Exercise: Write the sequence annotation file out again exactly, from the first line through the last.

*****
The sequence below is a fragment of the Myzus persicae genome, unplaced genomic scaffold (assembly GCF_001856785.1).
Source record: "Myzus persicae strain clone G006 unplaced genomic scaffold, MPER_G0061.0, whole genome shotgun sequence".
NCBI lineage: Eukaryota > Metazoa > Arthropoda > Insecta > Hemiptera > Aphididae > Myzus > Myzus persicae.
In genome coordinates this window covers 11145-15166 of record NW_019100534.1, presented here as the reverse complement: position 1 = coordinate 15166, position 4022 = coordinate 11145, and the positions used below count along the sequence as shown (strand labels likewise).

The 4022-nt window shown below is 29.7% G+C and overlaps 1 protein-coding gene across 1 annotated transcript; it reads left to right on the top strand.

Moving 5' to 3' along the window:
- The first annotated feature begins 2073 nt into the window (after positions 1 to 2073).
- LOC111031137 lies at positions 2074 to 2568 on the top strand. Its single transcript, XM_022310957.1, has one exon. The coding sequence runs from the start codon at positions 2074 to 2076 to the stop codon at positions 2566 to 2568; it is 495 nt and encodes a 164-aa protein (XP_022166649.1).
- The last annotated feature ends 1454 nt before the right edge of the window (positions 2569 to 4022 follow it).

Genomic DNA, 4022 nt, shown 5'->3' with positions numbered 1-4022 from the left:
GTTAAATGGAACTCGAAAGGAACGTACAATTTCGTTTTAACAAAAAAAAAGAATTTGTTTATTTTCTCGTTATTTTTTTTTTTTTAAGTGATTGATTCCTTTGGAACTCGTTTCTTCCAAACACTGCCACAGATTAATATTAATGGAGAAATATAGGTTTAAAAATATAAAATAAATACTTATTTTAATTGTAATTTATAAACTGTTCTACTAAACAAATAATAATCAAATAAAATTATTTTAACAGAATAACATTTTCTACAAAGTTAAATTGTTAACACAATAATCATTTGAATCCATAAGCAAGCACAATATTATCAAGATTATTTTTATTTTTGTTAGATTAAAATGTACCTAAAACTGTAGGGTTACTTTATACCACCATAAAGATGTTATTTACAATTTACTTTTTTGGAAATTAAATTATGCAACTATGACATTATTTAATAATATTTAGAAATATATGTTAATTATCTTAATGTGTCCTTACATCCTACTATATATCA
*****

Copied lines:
The sequence below is a fragment of the Myzus persicae genome, unplaced genomic scaffold (assembly GCF_001856785.1).
Source record: "Myzus persicae strain clone G006 unplaced genomic scaffold, MPER_G0061.0, whole genome shotgun sequence".
NCBI lineage: Eukaryota > Metazoa > Arthropoda > Insecta > Hemiptera > Aphididae > Myzus > Myzus persicae.
In genome coordinates this window covers 11145-15166 of record NW_019100534.1, presented here as the reverse complement: position 1 = coordinate 15166, position 4022 = coordinate 11145, and the positions used below count along the sequence as shown (strand labels likewise).

The 4022-nt window shown below is 29.7% G+C and overlaps 1 protein-coding gene across 1 annotated transcript; it reads left to right on the top strand.

Moving 5' to 3' along the window:
- The first annotated feature begins 2073 nt into the window (after positions 1 to 2073).
- LOC111031137 lies at positions 2074 to 2568 on the top strand. Its single transcript, XM_022310957.1, has one exon. The coding sequence runs from the start codon at positions 2074 to 2076 to the stop codon at positions 2566 to 2568; it is 495 nt and encodes a 164-aa protein (XP_022166649.1).
- The last annotated feature ends 1454 nt before the right edge of the window (positions 2569 to 4022 follow it).

Genomic DNA, 4022 nt, shown 5'->3' with positions numbered 1-4022 from the left:
GTTAAATGGAACTCGAAAGGAACGTACAATTTCGTTTTAACAAAAAAAAAGAATTTGTTTATTTTCTCGTTATTTTTTTTTTTTTAAGTGATTGATTCCTTTGGAACTCGTTTCTTCCAAACACTGCCACAGATTAATATTAATGGAGAAATATAGGTTTAAAAATATAAAATAAATACTTATTTTAATTGTAATTTATAAACTGTTCTACTAAACAAATAATAATCAAATAAAATTATTTTAACAGAATAACATTTTCTACAAAGTTAAATTGTTAACACAATAATCATTTGAATCCATAAGCAAGCACAATATTATCAAGATTATTTTTATTTTTGTTAGATTAAAATGTACCTAAAACTGTAGGGTTACTTTATACCACCATAAAGATGTTATTTACAATTTACTTTTTTGGAAATTAAATTATGCAACTATGACATTATTTAATAATATTTAGAAATATATGTTAATTATCTTAATGTGTCCTTACATCCTACTATATATCA